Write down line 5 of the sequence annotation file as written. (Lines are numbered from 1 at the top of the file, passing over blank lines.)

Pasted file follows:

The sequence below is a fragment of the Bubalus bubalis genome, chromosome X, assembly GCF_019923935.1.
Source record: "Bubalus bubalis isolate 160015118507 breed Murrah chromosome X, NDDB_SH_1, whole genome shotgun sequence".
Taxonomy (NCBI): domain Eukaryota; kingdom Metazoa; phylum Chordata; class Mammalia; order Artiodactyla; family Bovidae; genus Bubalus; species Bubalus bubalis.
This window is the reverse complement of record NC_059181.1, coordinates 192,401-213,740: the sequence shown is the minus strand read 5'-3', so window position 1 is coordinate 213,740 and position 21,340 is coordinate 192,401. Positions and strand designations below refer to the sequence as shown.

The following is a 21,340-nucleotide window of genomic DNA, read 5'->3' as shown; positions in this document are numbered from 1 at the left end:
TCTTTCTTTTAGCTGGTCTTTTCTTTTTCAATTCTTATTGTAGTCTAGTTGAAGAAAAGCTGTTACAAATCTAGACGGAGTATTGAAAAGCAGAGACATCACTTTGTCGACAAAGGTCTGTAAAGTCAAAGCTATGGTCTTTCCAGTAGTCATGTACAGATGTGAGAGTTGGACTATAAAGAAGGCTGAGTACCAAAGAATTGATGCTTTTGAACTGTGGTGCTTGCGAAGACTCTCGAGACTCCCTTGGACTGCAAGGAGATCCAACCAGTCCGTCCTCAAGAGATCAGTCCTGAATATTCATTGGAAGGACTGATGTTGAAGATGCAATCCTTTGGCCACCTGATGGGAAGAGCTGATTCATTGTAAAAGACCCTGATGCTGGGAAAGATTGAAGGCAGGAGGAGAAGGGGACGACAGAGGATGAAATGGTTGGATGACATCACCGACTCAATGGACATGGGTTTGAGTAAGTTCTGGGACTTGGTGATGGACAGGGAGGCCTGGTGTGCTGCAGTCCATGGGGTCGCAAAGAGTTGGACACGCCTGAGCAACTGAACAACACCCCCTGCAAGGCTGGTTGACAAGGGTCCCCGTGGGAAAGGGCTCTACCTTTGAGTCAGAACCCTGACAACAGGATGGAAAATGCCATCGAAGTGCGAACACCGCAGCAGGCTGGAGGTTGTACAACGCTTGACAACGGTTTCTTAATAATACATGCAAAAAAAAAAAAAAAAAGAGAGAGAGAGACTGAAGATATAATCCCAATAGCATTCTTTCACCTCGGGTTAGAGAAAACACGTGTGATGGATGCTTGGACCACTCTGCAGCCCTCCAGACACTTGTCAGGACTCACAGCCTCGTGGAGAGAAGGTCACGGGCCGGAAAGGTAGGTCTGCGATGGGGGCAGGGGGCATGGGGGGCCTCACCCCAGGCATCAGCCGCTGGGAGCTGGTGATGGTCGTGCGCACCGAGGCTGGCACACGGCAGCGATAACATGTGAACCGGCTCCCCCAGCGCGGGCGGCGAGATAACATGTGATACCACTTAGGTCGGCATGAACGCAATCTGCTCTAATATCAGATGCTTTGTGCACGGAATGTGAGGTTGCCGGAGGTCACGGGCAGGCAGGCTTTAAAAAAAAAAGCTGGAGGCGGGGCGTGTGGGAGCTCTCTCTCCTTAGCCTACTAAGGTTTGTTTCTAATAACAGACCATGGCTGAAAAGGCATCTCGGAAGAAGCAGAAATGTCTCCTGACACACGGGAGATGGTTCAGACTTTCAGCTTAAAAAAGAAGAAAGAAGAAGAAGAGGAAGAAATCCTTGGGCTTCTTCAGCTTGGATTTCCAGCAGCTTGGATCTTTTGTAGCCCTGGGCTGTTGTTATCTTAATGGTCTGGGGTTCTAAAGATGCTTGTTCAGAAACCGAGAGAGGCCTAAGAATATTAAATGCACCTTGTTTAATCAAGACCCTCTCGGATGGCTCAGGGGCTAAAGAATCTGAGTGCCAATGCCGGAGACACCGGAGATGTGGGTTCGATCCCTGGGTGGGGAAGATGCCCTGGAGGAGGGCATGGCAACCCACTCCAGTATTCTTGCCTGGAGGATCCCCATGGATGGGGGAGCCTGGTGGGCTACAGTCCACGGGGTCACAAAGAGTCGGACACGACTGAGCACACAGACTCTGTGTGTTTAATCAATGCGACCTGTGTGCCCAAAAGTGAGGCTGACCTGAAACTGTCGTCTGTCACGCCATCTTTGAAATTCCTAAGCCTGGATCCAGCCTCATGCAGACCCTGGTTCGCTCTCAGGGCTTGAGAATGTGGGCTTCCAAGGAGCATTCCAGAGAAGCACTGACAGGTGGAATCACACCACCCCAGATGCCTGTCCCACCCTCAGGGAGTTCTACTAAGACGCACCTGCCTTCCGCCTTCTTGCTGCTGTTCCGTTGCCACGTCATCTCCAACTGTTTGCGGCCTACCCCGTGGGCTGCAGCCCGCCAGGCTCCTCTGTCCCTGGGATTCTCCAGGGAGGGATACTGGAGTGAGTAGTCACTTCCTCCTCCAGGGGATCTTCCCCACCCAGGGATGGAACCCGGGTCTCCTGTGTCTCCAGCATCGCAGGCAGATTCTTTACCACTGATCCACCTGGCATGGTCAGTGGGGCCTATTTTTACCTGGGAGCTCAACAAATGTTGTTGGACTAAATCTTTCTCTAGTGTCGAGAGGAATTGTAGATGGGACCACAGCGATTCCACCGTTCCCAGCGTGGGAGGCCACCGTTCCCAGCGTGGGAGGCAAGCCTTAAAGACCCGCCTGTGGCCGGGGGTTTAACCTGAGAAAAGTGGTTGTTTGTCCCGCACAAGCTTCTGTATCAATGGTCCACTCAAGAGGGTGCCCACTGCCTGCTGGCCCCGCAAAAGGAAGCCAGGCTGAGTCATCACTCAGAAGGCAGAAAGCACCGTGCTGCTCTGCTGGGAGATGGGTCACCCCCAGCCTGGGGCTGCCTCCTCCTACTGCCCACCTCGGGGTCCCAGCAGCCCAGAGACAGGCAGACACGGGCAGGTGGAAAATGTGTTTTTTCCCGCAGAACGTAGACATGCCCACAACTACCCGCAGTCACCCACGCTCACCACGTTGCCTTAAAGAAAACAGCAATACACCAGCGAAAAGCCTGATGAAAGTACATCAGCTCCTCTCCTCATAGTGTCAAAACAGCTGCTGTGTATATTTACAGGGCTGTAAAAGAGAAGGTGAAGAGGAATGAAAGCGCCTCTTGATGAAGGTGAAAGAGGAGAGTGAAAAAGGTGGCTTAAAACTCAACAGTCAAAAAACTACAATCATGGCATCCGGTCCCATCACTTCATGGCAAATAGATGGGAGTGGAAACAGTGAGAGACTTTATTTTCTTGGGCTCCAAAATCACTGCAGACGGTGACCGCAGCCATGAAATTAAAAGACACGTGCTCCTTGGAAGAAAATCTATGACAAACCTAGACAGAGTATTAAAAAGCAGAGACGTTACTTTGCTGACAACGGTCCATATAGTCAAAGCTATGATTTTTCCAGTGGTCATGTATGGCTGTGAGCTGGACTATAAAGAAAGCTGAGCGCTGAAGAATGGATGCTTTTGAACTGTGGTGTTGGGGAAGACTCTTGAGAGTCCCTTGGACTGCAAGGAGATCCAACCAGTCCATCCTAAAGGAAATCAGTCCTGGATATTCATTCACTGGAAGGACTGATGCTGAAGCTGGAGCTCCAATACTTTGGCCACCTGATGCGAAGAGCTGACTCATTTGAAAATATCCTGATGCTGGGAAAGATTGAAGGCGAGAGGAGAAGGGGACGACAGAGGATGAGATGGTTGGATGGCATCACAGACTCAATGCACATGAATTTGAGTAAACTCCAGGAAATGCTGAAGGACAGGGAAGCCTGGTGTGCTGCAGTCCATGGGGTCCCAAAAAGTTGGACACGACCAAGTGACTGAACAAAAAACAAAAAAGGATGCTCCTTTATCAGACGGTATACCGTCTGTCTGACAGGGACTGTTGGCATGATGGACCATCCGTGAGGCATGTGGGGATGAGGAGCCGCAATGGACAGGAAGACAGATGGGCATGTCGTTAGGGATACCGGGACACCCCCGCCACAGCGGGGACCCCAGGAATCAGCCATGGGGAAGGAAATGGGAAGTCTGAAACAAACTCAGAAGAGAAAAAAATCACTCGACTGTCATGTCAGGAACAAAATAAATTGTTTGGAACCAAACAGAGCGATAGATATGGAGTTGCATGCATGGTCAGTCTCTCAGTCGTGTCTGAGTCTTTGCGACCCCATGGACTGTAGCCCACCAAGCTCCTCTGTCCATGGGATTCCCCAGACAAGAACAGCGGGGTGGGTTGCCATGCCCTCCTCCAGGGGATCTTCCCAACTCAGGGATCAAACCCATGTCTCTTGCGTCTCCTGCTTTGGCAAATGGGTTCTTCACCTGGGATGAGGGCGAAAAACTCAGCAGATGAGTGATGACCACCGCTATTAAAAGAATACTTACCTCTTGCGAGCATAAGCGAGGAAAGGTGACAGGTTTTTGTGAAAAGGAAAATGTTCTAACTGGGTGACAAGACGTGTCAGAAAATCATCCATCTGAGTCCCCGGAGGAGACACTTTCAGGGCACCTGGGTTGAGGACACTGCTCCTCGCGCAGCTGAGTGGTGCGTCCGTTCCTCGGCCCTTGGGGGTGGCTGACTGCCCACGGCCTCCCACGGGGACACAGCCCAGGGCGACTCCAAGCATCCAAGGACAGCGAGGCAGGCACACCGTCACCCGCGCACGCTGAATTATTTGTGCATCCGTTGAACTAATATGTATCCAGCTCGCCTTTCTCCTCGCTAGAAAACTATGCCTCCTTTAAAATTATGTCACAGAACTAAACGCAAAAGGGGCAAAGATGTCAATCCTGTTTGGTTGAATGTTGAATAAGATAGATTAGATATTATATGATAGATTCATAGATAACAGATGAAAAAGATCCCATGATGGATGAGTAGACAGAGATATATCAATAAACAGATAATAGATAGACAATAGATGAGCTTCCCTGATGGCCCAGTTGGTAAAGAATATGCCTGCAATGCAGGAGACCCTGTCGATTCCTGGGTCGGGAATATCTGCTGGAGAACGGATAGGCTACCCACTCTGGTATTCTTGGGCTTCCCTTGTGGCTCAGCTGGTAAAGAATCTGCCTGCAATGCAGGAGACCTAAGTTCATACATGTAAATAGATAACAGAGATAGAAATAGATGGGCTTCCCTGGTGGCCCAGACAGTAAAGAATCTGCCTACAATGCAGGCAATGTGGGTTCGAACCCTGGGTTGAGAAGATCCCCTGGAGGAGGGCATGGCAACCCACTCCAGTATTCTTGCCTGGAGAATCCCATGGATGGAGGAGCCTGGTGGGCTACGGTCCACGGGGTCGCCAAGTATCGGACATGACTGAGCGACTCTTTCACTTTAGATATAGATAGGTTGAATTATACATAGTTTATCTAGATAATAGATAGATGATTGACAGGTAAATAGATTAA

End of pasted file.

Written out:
The following is a 21,340-nucleotide window of genomic DNA, read 5'->3' as shown; positions in this document are numbered from 1 at the left end: